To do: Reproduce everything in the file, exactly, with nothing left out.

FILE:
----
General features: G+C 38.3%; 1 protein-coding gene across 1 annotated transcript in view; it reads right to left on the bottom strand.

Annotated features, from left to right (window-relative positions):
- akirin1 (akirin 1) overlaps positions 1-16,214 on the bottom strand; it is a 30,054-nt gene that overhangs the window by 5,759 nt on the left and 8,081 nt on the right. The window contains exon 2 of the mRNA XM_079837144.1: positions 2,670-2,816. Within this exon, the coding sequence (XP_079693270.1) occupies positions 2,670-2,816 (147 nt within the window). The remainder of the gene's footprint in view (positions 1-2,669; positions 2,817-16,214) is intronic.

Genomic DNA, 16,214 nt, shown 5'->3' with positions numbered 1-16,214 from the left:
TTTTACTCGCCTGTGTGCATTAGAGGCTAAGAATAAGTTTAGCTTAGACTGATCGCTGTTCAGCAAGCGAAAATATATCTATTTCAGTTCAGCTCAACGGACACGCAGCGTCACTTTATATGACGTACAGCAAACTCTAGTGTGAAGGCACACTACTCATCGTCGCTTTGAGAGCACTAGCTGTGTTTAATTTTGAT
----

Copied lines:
General features: G+C 38.3%; 1 protein-coding gene across 1 annotated transcript in view; it reads right to left on the bottom strand.

Annotated features, from left to right (window-relative positions):
- akirin1 (akirin 1) overlaps positions 1-16,214 on the bottom strand; it is a 30,054-nt gene that overhangs the window by 5,759 nt on the left and 8,081 nt on the right. The window contains exon 2 of the mRNA XM_079837144.1: positions 2,670-2,816. Within this exon, the coding sequence (XP_079693270.1) occupies positions 2,670-2,816 (147 nt within the window). The remainder of the gene's footprint in view (positions 1-2,669; positions 2,817-16,214) is intronic.

Genomic DNA, 16,214 nt, shown 5'->3' with positions numbered 1-16,214 from the left:
TTTTACTCGCCTGTGTGCATTAGAGGCTAAGAATAAGTTTAGCTTAGACTGATCGCTGTTCAGCAAGCGAAAATATATCTATTTCAGTTCAGCTCAACGGACACGCAGCGTCACTTTATATGACGTACAGCAAACTCTAGTGTGAAGGCACACTACTCATCGTCGCTTTGAGAGCACTAGCTGTGTTTAATTTTGAT